COPENHAGEN (Reuters) – William Demant, the world’s second largest hearing aid maker, said it would continue to focus on products that provide hearing quality rather than smart features, after it sold fewer devices than expected in the third quarter.

William Demant said it expects industry unit growth slightly below its target of 4-6 percent a year and its shares were down 3 percent at 181.60 Danish crowns ($28.38) 1302 GMT.

Following in the footsteps of market leader Sonova and Danish rival GN Store Nord, William Demant said last month it would launch a product that enabled users to stream phone calls and music from their hearing aids.

“Smart features don’t sell hearing aids, but real user benefits for either our distributors or the end-user do and that is what we focus on,” Chief Executive Soren Nielsen said.

“Everyone wants to grow and the underlying market growth is insufficient. On the bottom line it’s a zero-sum game and no business will survive by not winning market share,” he said, adding that competition was tough.

Swiss Sonova earlier this year launched a new hearing aid microchip capable of streaming audio directly from wireless devices and now aims to compete on direct-streaming with a 2.4 GHz chip, which GN Store Nord was first to present years ago.

Danish peer GN Store Nord’s shares fell more than 5 percent last week as weaker-than-expected quarterly revenue stoked fears that rivals were catching up with its technology.

“William Demant doesn’t stand out from peers in any crucial way,” Sydbank analyst Morten Imsgard said, noting that all producers now have technologies with small differences but none had entirely unique products.

Imsgard has a ‘sell’ recommendation for the shares.

($1 = 6.3984 Danish crowns)

Reporting by Julie Astrid Thomsen; Editing by Elaine Hardcastle

This content was originally published here.

Two Scouts among nominees for 2018 Oticon Focus on People Awards

“To help other people at all times.” Those words in the Scout Oath mean something, and these two Scouts are living them every day.

Julio “James” Hernandez and John D. Cobb use hearing aids, but neither young man lets his hearing loss slow him down.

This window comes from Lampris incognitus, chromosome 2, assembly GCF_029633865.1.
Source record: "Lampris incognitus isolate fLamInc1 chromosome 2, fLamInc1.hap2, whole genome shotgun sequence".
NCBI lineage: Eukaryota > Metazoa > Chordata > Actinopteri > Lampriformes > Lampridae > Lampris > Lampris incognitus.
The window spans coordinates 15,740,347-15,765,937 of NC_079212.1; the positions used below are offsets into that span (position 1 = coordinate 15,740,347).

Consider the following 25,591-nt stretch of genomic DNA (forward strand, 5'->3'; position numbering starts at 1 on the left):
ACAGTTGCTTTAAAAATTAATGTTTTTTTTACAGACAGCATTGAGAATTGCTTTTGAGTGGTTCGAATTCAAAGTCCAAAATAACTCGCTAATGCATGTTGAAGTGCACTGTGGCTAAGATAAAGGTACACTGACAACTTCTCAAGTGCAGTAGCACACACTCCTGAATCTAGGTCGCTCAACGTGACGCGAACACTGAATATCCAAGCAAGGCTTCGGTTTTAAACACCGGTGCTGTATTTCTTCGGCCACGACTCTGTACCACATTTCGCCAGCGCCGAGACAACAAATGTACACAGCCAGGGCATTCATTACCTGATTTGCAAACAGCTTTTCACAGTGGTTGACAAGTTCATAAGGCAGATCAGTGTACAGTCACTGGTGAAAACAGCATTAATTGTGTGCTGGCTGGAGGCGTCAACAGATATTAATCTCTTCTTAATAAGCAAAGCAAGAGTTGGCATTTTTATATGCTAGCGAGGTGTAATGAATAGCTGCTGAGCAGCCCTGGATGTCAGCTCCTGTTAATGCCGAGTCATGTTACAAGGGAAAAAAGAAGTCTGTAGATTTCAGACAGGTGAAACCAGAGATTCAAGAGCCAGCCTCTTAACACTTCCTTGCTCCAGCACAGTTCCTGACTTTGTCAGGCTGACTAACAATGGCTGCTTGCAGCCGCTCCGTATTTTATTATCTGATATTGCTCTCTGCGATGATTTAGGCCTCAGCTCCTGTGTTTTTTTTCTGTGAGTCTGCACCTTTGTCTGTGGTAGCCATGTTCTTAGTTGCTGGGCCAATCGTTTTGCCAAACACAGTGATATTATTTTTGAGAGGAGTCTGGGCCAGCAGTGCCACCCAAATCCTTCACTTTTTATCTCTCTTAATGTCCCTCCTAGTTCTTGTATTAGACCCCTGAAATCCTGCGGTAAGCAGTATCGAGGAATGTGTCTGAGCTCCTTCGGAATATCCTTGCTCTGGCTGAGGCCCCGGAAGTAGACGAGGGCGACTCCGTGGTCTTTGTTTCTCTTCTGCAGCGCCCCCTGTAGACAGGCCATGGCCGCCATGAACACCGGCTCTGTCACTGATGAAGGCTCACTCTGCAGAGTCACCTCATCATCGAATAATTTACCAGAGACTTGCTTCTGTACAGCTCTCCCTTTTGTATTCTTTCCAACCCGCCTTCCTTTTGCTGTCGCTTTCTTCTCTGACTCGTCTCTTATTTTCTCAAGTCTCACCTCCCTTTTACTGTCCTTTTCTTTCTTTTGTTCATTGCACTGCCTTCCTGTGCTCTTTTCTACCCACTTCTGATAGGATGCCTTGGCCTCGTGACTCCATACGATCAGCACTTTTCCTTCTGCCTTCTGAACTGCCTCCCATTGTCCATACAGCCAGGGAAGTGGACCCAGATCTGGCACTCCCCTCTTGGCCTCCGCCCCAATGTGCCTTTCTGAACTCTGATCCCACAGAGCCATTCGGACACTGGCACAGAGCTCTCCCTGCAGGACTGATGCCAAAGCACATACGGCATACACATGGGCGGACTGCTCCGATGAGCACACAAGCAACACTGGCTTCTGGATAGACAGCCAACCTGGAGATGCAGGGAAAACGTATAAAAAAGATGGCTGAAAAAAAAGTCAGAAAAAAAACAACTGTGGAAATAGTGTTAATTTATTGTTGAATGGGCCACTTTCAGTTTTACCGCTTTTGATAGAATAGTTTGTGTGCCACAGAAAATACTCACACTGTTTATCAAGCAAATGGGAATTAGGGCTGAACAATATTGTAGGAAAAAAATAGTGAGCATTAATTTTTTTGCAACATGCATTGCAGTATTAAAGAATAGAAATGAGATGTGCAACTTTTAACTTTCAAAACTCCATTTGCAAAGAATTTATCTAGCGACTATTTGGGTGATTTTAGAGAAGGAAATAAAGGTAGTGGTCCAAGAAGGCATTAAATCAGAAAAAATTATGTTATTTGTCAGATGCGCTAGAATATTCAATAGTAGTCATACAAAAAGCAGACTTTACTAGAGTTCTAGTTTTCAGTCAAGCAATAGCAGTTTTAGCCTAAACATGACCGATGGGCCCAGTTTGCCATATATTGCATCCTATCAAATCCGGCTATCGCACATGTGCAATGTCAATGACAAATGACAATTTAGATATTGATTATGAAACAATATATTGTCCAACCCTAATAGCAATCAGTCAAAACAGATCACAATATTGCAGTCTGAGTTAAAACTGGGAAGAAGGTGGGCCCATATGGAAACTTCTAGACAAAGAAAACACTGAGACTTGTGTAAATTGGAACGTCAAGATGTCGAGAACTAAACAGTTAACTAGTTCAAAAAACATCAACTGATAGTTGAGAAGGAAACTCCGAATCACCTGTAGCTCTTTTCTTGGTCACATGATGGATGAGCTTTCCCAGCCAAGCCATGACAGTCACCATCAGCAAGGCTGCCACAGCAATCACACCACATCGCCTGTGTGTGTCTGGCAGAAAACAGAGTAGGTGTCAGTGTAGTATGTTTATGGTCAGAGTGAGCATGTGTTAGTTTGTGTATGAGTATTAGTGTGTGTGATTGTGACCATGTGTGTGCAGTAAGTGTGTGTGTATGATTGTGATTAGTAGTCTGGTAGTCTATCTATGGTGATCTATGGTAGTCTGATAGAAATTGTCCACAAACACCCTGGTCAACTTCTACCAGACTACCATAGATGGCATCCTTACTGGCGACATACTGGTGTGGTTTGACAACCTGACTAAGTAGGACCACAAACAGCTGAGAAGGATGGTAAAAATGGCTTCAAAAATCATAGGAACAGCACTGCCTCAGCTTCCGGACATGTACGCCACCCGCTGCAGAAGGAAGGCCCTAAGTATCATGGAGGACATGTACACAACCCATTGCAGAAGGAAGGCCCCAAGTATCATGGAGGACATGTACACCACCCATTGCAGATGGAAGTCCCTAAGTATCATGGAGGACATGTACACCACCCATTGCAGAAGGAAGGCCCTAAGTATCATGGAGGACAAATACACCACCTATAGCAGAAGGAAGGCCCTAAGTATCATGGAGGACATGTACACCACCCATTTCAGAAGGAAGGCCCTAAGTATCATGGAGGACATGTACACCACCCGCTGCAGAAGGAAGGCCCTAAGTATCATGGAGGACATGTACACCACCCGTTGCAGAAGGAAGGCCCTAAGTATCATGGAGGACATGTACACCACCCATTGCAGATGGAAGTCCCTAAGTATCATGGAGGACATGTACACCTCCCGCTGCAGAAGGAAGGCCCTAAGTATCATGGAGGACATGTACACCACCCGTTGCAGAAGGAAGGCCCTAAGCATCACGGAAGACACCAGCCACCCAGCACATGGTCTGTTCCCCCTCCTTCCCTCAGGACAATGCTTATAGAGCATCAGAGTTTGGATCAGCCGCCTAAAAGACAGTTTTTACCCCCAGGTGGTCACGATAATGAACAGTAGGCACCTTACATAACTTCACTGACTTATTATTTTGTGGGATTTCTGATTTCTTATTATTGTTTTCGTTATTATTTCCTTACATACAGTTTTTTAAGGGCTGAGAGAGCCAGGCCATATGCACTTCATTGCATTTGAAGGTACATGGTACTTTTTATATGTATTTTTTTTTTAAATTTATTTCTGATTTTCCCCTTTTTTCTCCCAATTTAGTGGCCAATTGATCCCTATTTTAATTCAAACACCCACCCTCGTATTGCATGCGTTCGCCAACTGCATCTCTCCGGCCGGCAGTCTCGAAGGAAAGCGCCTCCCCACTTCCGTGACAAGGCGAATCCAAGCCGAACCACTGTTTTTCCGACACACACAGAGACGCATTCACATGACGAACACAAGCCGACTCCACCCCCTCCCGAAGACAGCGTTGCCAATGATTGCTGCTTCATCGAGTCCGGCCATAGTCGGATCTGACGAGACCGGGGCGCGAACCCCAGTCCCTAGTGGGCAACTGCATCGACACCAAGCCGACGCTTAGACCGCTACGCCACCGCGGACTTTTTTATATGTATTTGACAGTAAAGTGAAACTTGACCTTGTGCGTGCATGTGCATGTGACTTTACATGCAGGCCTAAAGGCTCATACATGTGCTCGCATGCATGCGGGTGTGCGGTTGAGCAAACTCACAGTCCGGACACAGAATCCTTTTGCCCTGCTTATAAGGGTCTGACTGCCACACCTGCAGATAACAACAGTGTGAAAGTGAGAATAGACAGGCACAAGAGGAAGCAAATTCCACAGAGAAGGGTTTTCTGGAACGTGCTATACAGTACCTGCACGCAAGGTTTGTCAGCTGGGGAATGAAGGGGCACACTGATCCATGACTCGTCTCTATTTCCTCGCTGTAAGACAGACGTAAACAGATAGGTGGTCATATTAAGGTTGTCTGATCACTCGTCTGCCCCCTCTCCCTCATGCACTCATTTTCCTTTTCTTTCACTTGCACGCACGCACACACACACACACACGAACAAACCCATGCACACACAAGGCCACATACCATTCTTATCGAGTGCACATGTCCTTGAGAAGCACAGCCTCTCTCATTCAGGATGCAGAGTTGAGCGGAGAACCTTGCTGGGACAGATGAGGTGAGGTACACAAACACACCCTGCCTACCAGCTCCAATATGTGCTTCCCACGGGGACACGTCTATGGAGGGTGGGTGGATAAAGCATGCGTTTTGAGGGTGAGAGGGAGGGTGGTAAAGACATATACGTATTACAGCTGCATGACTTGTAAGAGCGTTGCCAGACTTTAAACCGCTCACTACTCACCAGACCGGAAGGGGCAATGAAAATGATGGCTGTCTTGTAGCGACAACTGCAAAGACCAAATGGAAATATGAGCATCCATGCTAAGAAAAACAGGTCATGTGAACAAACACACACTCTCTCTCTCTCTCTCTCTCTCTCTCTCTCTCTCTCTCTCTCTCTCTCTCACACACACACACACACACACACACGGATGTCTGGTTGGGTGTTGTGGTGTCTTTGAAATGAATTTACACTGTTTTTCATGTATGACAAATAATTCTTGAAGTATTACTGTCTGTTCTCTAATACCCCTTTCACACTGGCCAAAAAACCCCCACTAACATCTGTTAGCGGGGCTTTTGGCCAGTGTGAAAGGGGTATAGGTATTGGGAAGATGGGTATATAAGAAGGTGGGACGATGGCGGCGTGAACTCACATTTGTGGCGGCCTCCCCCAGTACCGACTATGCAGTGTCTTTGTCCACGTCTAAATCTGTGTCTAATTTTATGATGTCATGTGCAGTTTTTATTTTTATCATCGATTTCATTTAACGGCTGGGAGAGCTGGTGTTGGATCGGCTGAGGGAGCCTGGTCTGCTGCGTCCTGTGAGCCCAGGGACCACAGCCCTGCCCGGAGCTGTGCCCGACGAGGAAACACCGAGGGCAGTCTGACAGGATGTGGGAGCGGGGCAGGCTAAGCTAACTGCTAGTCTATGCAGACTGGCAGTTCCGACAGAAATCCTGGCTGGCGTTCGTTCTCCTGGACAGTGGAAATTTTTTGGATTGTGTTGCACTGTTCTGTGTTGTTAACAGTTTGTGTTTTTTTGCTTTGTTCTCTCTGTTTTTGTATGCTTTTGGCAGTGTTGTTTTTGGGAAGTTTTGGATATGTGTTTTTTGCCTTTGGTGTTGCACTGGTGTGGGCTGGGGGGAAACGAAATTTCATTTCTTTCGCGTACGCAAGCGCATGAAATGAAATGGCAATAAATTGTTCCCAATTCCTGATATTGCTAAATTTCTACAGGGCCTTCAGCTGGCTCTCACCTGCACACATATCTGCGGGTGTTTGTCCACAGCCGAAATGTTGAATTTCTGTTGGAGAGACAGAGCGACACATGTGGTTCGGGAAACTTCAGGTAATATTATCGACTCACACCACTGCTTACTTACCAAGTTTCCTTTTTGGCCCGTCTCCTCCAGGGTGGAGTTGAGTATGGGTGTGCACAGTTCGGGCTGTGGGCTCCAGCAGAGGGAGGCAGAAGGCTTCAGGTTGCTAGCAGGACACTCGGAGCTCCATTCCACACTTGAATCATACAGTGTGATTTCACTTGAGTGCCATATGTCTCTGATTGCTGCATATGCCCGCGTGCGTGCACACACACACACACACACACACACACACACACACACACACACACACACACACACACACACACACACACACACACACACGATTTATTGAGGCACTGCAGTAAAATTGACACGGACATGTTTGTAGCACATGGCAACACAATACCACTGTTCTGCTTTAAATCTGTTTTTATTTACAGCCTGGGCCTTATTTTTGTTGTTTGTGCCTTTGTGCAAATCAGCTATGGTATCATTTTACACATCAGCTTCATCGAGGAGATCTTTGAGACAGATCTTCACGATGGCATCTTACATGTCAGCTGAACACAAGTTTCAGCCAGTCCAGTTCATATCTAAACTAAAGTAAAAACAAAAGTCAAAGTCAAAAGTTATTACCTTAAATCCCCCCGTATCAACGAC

Their remarkable volunteer efforts recently gained the attention of Oticon, the global hearing aid company. The company has chosen John D. and James as two of three student finalists for the 2018 Oticon Focus on People Awards. Oticon says the awards honor “people who are helping to change perceptions of what it means to have a hearing loss.”

Two out of the three finalists are Scouts? That’s cause for celebration right there.

Also cool: You get to help select the winners for these awards. Simply click here to read about each finalist and, if you’d like, cast your vote for John D. or James. But don’t delay; voting ends Aug. 24.

Keep reading to learn about James, an Eagle Scout from Atlanta, and John D., a Life Scout from Knoxville, Tenn.

John D. has been deaf since birth and uses hearing aids.

He and his best friend started RefugeeLikeMe, a nonprofit that aims to humanize refugees by sharing their stories and raising funds for resettlement agencies.

“The story’s not, ‘There’s a refugee crisis, and here’s how many refugees there are, and 5 million people have fled Syria,’” John D. told the Knoxville News Sentinel. Instead, he says, the story is how refugees are people “just like me, with favorite books, foods and bedtime stories, who honor their parents and work hard to survive.”

John D. is a Life Scout in Troop 46, chartered to Cokesbury United Methodist Church in Knoxville. He’s been through National Youth Leadership Training and has served on NYLT staff.

Right now he’s working on his Eagle Scout service project, where he will lead volunteers in the construction of a ferro-cement water tank at his school, Clayton-Bradley Academy in Maryville, Tenn.

In addition to Scouting and school, John D. is on his school’s debate team. That’s actually how he first became interested in the plight of refugees. When the topic of refugees was selected for debate, John D. started to dig beyond the faceless facts and figures. He wanted to learn more about the people.

Through recorded interviews and educational commentary, RefugeeLikeMe will introduce others to the refugees in their community and beyond.

Go John D.!

James is a 16-year-old Eagle Scout who has given hundreds of hours of service to his community.

He earned a bronze President’s Volunteer Service Award and is president of the junior class for the Young Men’s Service League.

In January, James raised $1,000 to help build houses for needy families in Guatemala.

Even while juggling Scouting, school and service, James works 10 to 15 hours a week at a fast food restaurant.